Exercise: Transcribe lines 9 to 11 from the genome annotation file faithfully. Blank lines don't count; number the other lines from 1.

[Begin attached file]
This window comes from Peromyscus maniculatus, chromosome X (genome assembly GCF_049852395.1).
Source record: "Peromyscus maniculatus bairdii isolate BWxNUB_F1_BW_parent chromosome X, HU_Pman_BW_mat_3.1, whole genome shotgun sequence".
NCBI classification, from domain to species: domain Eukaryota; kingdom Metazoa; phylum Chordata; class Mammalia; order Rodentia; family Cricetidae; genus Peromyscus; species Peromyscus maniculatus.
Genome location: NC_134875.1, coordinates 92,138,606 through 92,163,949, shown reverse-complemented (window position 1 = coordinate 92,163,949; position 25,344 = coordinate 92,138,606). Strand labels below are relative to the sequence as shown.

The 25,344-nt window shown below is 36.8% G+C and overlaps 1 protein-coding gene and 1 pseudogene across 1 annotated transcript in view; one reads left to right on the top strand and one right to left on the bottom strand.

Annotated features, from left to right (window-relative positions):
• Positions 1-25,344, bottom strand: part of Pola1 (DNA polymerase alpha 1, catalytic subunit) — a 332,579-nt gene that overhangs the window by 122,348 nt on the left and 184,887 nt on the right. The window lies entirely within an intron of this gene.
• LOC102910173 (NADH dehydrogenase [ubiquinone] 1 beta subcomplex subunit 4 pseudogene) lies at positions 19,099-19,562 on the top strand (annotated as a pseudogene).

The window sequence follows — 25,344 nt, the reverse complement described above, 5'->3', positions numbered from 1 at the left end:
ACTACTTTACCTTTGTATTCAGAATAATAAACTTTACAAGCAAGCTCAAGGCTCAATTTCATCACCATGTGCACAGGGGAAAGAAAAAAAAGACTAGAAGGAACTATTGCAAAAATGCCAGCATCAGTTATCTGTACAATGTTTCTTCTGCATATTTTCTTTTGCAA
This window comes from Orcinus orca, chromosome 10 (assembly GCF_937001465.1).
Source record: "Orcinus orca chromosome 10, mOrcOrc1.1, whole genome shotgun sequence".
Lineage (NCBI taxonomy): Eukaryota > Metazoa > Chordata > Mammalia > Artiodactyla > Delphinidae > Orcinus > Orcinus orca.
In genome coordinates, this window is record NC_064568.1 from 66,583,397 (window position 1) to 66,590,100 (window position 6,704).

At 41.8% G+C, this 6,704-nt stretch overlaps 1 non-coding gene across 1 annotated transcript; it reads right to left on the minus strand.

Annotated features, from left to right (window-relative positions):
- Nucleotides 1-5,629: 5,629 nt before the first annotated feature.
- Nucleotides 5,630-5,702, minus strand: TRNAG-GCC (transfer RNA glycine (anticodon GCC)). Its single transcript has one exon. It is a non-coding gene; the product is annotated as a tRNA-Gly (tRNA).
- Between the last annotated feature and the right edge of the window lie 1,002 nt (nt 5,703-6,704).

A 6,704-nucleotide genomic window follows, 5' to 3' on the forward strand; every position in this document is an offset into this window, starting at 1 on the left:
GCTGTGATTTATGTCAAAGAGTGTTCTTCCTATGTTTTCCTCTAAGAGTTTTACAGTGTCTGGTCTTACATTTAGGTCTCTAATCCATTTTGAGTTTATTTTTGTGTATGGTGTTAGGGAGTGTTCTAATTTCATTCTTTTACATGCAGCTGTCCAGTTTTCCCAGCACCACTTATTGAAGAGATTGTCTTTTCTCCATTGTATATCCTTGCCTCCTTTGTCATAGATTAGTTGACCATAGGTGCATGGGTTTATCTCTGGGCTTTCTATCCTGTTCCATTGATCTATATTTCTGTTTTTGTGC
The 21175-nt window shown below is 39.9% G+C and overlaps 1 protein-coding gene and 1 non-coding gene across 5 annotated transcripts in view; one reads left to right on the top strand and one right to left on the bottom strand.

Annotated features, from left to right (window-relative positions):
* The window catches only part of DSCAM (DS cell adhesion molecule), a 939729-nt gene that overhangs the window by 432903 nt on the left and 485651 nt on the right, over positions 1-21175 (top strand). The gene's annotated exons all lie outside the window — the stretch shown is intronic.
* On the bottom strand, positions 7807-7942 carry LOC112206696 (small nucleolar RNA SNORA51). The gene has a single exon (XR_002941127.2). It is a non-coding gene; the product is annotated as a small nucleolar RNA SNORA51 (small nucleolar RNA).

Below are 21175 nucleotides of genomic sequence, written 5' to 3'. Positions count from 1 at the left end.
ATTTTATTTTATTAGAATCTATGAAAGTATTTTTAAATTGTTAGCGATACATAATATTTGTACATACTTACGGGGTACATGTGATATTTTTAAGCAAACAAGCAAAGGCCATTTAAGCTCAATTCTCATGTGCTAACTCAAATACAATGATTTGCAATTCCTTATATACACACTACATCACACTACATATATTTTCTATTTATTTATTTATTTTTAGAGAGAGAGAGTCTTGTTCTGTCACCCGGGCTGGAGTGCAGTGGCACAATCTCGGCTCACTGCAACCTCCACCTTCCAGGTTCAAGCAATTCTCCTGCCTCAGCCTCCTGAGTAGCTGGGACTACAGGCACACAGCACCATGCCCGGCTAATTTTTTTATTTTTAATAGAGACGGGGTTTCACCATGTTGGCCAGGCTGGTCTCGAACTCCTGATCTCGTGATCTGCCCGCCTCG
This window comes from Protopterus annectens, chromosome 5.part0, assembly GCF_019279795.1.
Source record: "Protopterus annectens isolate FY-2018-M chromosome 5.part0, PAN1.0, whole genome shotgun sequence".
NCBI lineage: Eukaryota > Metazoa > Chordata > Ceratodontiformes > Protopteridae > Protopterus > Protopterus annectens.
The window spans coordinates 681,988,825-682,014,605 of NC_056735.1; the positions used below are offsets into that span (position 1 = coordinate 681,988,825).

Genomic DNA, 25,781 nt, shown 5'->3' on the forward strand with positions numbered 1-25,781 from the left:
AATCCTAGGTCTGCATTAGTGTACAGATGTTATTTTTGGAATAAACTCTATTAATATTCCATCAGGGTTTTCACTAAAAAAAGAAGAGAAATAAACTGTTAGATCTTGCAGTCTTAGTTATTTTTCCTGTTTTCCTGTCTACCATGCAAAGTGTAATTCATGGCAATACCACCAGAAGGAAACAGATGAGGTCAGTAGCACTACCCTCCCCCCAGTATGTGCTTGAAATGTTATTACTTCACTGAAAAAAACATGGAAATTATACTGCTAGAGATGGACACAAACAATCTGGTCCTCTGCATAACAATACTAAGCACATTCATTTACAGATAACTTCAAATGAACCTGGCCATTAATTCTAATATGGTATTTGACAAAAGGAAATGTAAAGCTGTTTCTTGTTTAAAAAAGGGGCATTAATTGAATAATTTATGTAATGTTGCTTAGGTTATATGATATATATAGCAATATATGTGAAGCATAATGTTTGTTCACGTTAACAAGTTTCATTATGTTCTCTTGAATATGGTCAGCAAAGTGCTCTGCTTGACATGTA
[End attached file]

The window sequence follows — 25,344 nt, the reverse complement described above, 5'->3', positions numbered from 1 at the left end:
ACTACTTTACCTTTGTATTCAGAATAATAAACTTTACAAGCAAGCTCAAGGCTCAATTTCATCACCATGTGCACAGGGGAAAGAAAAAAAAGACTAGAAGGAACTATTGCAAAAATGCCAGCATCAGTTATCTGTACAATGTTTCTTCTGCATATTTTCTTTTGCAA
This window comes from Orcinus orca, chromosome 10 (assembly GCF_937001465.1).